Recently, Twitter held a half-day event bringing together agencies, brands and publishers to shed light on female Twitter users’ behavior, mindset, and habits.
With women now driving in Saudi – and 3 million* being expected to do so by 2020 – brands have found themselves a shiny new opportunity.
While the short-term and direct impact of the decision will benefit automakers, its long-term benefits apply to other sectors too from retail to F&B.
And so, automotive brands aren’t the only ones trying to understand the Saudi female psyche and advertise to them.
How should brands market to them?
“The best way to market to women is NOT to market to them,” said Elda Choucair, CEO of PHD in her keynote, which cautioned listeners to stay away from stereotypes.
While women empowerment is a global movement that’s now making leaps in the region, it is important to consider the cultural sensitivities and readiness of women in the different countries in the region before marketing to them. A good example of this is NIKE’s ad, which shows women in hijabs running on the street. The campaign drew positive comments from around the world. In the region, however, it elicited a backlash as Saudi women took to social media to condemn the ad.
In the same vein, Choucair urged the audience to reconsider the idea of an ‘empowered’ woman. “Is it possible women in our region aspire to have their own business than be in a corporate boardroom?”
To support her theory, she drew an interesting parallel between STEM education and entrepreneurship.
Women’s participation in STEM is below 25 percent even in Scandinavian countries known for gender equality. In the region, however, it’s much higher – above 60 percent in Oman, UAE and Saudi with the latter seeing up to 100 percent participation in some Saudi universities.
When it comes to entrepreneurship, women are three times more successful in winning seed crowdfunding in the UAE last year.
And so, maybe, “A tech startup business is the future; not the boardroom,” added Choucair.
“The best way to market to women is not to market to women. Look in the mirror and face the fact that we don’t know her and we need to try harder to figure out who she is. We need to move away from stereotyping, and stop assuming they’re all the same, homogenous,” concluded Choucair.
The role of Twitter
A June 2018 study conducted by Hall & Partners reveals that a large majority of women (73%) come to Twitter to see what’s happening both around the region and around the world, (60%) to follow public figures and (44%) to connect with brands.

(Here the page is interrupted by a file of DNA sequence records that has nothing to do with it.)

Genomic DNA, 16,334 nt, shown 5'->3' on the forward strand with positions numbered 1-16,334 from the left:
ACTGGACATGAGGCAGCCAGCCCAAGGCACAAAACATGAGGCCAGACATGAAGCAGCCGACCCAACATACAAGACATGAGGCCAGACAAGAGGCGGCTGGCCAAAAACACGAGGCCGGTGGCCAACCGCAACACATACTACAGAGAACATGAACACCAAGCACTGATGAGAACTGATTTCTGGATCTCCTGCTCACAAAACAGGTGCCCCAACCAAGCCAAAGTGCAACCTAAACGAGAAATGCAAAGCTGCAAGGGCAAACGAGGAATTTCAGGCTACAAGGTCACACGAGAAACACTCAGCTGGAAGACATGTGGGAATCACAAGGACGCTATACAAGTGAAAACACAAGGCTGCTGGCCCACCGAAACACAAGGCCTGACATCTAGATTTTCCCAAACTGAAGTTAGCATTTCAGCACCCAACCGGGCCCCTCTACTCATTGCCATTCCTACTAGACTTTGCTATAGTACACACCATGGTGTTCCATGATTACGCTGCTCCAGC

“The public nature of Twitter allows women to see, share, and be part of what’s happening in the moment,” said Ampen. “Rather than ‘look at me’, the behavior is geared towards ‘look at this’ and the real-time conversation around it,” explained Benjamin Ampen, managing director, Twitter MENA.
So what are women looking at on Twitter?
The answer keeps changing with age. Conversations around fashion and style are popular at a younger age, while discovering content around cooking gains traction as women enter their mid-20s.
Goody Kitchen, for instance, uses Twitter to better understand its audience. Its brand manager Hazar Hafiz said, “A lot of women use our platform on Twitter to look for creative ways to cook, which helps us streamline our content and further understand their sentiments.”
What works on Twitter?
For brands, Twitter is as much about listening as about engaging. It gives brands a real-time peek into the lives of their audiences as they follow, learn and engage with other brands and people. It also gives them an opportunity to be part of the conversation and engage with their audiences.
“Our key focus revolves around engagement. Through frequent conversations on Twitter, we discovered that women are interested in receiving updates about sports, health, government and local news. Using hashtags and creating a buzz on certain topics has helped us understand our female audience better,” explained Dubai TV’s digital director Heba Al Samt.
A sure way to grab attention is video.
9 in 10 women consume video content and a large majority (86%) use Twitter while watching TV. To complement what they’re watching, 1 in 3 Tweet about what they’re watching, 1 in 4 consume content around what they’re watching and 1 in 6 both Tweet and consume content while they’re watching TV.
“Video is at the core of how women are connecting with their passions on Twitter. These passions naturally translate to TV where women are still viewing their favorite shows but leveraging Twitter to compliment what they are watching on TV,” said Ampen.
This is why Sayidaty has recently incorporated high-quality videos and live-streaming, said its digital director Nour Al Masry. “At Sayidaty, we use Twitter as the hub-platform for announcing all our news content. Our team actively uses Twitter tools to receive accurate statistics, engage in conversation and reach our target audience,” she added.
Brands today have the tools to listen and engage with their audiences especially with an audience segment that now has more of a voice – literally and metaphorically – than ever before. In this process, it is important to remember that, as Choucair says, “progress is going to come, it’s only a matter of time,” but at the same time, “culture and heritage won’t change”.